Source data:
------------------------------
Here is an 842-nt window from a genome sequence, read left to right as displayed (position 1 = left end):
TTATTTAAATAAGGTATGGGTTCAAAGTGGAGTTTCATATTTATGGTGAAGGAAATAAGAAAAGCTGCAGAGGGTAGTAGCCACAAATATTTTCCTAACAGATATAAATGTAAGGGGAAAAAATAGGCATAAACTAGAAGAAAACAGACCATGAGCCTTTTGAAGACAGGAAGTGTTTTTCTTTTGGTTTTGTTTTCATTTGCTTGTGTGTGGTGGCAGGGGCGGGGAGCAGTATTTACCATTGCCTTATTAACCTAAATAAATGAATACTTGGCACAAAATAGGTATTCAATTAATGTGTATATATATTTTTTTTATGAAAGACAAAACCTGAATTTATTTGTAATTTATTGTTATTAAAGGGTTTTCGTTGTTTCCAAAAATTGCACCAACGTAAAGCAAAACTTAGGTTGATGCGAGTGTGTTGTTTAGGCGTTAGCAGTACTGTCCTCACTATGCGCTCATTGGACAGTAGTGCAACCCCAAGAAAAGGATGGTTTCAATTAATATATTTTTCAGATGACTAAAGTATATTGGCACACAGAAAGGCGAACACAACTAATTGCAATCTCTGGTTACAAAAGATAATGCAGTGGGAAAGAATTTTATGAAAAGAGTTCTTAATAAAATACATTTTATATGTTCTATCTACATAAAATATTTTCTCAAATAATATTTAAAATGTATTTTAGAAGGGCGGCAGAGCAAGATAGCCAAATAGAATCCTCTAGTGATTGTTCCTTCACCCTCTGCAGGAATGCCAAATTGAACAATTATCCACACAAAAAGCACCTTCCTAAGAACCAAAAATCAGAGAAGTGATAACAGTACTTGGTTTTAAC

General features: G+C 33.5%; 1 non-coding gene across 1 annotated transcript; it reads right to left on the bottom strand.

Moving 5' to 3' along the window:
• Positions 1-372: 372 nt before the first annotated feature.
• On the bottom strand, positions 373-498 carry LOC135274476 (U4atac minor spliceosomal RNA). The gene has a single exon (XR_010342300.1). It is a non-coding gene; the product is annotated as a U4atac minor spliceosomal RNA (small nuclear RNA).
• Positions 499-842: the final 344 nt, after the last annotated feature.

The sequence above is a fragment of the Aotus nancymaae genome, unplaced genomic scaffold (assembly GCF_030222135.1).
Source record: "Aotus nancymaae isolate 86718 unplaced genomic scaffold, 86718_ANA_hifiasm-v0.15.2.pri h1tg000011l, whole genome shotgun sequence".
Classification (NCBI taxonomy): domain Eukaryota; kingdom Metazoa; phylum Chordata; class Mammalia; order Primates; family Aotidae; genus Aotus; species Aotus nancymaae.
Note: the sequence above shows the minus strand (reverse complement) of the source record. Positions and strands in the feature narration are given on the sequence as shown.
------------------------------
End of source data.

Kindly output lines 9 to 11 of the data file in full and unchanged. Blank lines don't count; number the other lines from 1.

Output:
Source record: "Aotus nancymaae isolate 86718 unplaced genomic scaffold, 86718_ANA_hifiasm-v0.15.2.pri h1tg000011l, whole genome shotgun sequence".
Classification (NCBI taxonomy): domain Eukaryota; kingdom Metazoa; phylum Chordata; class Mammalia; order Primates; family Aotidae; genus Aotus; species Aotus nancymaae.
Note: the sequence above shows the minus strand (reverse complement) of the source record. Positions and strands in the feature narration are given on the sequence as shown.